If you want an effective project team, then you need to ensure everyone on the team is able to make the right things happen. This is especially important on projects which are in critical phases or are suffering through a painful spot with your clients/stakeholders. You can’t get through tough spots in a project if members of that team have to constantly run back to their supervisory chain to get approval for every decision, or if they can’t help you get roadblocks out of the way.

Sometimes it’s apparent that a member of the team was put there for no other reason than to have a token presence at the table. That member has no authority to make decisions and is unable to commit to anything because they’re constantly having to go elsewhere to get approval for fundamental actions. There’s a great term used to describe these people: “The Meeting Guy.” (Or “The Meeting Gal” if you prefer.)

I’ve run in to this a couple times in my career, and it’s never pleasant. You need someone to bust through impediments, and instead you’re saddled with someone who never delivers on anything because they can’t make anything happen. The Meeting Guy may be a wonderful, happy person, but at the end of the day they’re an impediment to the success of your project.

Having The Meeting Guy on your team is frustrating because your project’s progress suffers. Worse yet, this may be a dangerous sign of a lack of commitment from your client or stakeholder: they may not care enough about the project to fully support it. The worst of all situations might have someone seeking to actively sabotage the effort by saddling the project with a Meeting Guy – thankfully a situation I’ve never run in to.

Identifying the Meeting Guy

Sometimes it’s obvious right away if The Meeting Guy is on your team; other times it may take a few iterations/releases/weeks or an outright crisis to unmask the person. Daily standups are the biggest help in determining if you’re saddled with a Meeting Guy. Is someone on the team regularly missing commitments with reasons like “I’m waiting on <x> to give me approval for <y>,” or “We’re blocked on that while I coordinate with <z>?” Potential Meeting Guy.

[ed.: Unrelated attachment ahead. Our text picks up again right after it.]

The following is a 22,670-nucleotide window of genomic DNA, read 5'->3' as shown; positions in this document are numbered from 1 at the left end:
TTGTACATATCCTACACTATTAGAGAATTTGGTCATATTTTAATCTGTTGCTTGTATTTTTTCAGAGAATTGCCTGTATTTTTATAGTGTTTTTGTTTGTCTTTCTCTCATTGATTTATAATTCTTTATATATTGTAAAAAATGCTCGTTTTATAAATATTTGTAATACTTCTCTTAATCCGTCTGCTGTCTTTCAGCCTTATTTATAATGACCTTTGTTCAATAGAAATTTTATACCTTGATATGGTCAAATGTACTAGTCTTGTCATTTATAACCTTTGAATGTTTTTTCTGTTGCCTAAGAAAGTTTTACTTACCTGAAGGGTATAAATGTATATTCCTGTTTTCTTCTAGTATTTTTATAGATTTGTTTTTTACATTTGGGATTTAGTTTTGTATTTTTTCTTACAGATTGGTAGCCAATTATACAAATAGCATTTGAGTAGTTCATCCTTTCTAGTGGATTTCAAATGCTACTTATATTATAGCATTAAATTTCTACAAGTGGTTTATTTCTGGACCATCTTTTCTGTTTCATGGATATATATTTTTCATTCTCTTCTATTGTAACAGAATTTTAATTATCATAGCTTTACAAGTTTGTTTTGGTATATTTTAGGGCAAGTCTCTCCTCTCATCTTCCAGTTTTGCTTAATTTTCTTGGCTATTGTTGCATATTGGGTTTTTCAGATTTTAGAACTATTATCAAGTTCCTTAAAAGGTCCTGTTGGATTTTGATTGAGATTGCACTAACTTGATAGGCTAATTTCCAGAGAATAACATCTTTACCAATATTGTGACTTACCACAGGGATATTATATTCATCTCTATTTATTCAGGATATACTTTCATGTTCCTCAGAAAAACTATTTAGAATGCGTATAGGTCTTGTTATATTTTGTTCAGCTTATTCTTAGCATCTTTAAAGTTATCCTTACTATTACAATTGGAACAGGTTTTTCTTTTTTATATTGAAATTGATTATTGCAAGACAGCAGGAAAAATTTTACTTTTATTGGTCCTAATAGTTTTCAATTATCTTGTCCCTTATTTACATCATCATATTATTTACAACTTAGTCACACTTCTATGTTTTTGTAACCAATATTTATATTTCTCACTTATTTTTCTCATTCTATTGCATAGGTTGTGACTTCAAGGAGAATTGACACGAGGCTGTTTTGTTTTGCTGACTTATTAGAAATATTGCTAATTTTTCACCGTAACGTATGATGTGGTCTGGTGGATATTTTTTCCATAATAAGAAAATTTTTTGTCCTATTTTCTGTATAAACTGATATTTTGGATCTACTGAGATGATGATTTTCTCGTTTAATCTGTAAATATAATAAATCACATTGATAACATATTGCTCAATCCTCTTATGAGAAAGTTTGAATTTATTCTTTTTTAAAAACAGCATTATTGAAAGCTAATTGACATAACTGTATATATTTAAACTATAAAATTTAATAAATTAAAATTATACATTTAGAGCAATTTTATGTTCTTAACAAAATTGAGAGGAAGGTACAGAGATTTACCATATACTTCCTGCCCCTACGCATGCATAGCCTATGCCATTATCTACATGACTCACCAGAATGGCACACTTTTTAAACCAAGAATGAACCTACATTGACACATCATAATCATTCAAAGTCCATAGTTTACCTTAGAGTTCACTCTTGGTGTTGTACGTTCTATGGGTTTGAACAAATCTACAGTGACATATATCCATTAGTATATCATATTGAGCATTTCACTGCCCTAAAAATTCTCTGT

Note that I said “regularly.” Stuff happens, and not everyone can get every roadblock instantly out of the way. Meeting Guys/Gals are repeat offenders.

Dealing with the Meeting Guy

There are no easy answers when you’re stuck with The Meeting Guy. You have to get communication flowing to find out what the real issue is – because The Meeting Guy is a symptom, not a root cause.

You need to have a frank, open  discussion with your project’s stakeholders and potentially with the project’s executive sponsors. Take a breath and leave your frustrations behind. Approach the conversation from the business value aspect: “We’re not able to deliver the amount of value we should be because we’re not able to get through roadblocks in a timely fashion. Having the right people committed to the team will help us deliver more quickly.”

What’s the Root Cause?

You also need to step back and re-evaluate the need for the project. If stakeholders and sponsors won’t get the right people at the table, is there actually a real need for the project? Perhaps the business environment has changed and the project isn’t as high a priority any more. That’s not an easy topic to bring up with the people responsible for the project, but it’s a hard question that you need to get answered. Again, approach it from the business value aspect: “If the business situation’s changed so much, maybe we should stop this project and figure out a better place to spend our time and effort. What other cool things can we do for the business?”

Never, ever approach these conversations with a demanding mindset or tone. Yes, you need to clearly identify impediments and risks, but you can’t slip over in to metaphorical hostage taking or blackmail!

These are tough conversations to have with the people and organizations responsible for the project, but you must have them. Something is preventing you from delivering the best business value to the client/organization/stakeholders. Find the root cause, solve it, and focus on helping your organization/clients get the best value for their money!